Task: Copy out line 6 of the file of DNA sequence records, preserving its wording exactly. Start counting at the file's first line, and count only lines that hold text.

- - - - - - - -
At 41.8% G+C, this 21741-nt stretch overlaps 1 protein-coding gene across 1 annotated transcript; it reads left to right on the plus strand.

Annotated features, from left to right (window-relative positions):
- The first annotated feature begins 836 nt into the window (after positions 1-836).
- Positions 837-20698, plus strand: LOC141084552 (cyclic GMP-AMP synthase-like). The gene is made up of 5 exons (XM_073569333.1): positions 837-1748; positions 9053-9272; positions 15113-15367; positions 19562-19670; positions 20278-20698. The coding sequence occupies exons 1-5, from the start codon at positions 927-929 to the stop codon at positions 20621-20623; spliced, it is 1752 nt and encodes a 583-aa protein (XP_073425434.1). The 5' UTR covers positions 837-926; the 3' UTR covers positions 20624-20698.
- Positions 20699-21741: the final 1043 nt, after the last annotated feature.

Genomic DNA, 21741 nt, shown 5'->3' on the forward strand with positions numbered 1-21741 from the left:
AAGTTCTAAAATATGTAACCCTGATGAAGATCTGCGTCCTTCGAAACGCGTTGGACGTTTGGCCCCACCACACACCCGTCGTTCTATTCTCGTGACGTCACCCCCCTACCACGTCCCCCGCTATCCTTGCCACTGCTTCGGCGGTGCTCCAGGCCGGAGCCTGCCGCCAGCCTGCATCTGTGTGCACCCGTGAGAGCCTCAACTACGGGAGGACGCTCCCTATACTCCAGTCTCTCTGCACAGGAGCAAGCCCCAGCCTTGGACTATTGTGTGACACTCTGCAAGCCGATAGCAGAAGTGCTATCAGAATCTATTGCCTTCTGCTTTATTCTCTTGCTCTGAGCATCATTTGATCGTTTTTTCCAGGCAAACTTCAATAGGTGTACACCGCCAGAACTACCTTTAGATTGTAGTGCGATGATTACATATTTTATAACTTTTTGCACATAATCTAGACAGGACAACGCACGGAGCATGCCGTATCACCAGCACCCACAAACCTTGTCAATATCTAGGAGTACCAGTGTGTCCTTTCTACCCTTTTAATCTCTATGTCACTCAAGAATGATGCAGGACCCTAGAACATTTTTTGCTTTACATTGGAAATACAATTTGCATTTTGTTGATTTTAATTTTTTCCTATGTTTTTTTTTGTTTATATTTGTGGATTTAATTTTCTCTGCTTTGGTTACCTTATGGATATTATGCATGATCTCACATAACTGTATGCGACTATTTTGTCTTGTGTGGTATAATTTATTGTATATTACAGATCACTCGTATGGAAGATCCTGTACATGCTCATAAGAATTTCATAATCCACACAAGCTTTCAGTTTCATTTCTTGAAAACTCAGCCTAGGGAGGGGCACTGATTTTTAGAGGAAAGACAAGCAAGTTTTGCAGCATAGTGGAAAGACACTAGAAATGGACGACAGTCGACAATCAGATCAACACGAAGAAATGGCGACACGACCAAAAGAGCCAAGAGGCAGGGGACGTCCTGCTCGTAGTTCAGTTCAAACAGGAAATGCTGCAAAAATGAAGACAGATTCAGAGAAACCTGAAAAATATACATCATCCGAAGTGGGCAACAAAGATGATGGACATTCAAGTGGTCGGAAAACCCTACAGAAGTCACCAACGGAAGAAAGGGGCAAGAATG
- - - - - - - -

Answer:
Genomic DNA, 21741 nt, shown 5'->3' on the forward strand with positions numbered 1-21741 from the left: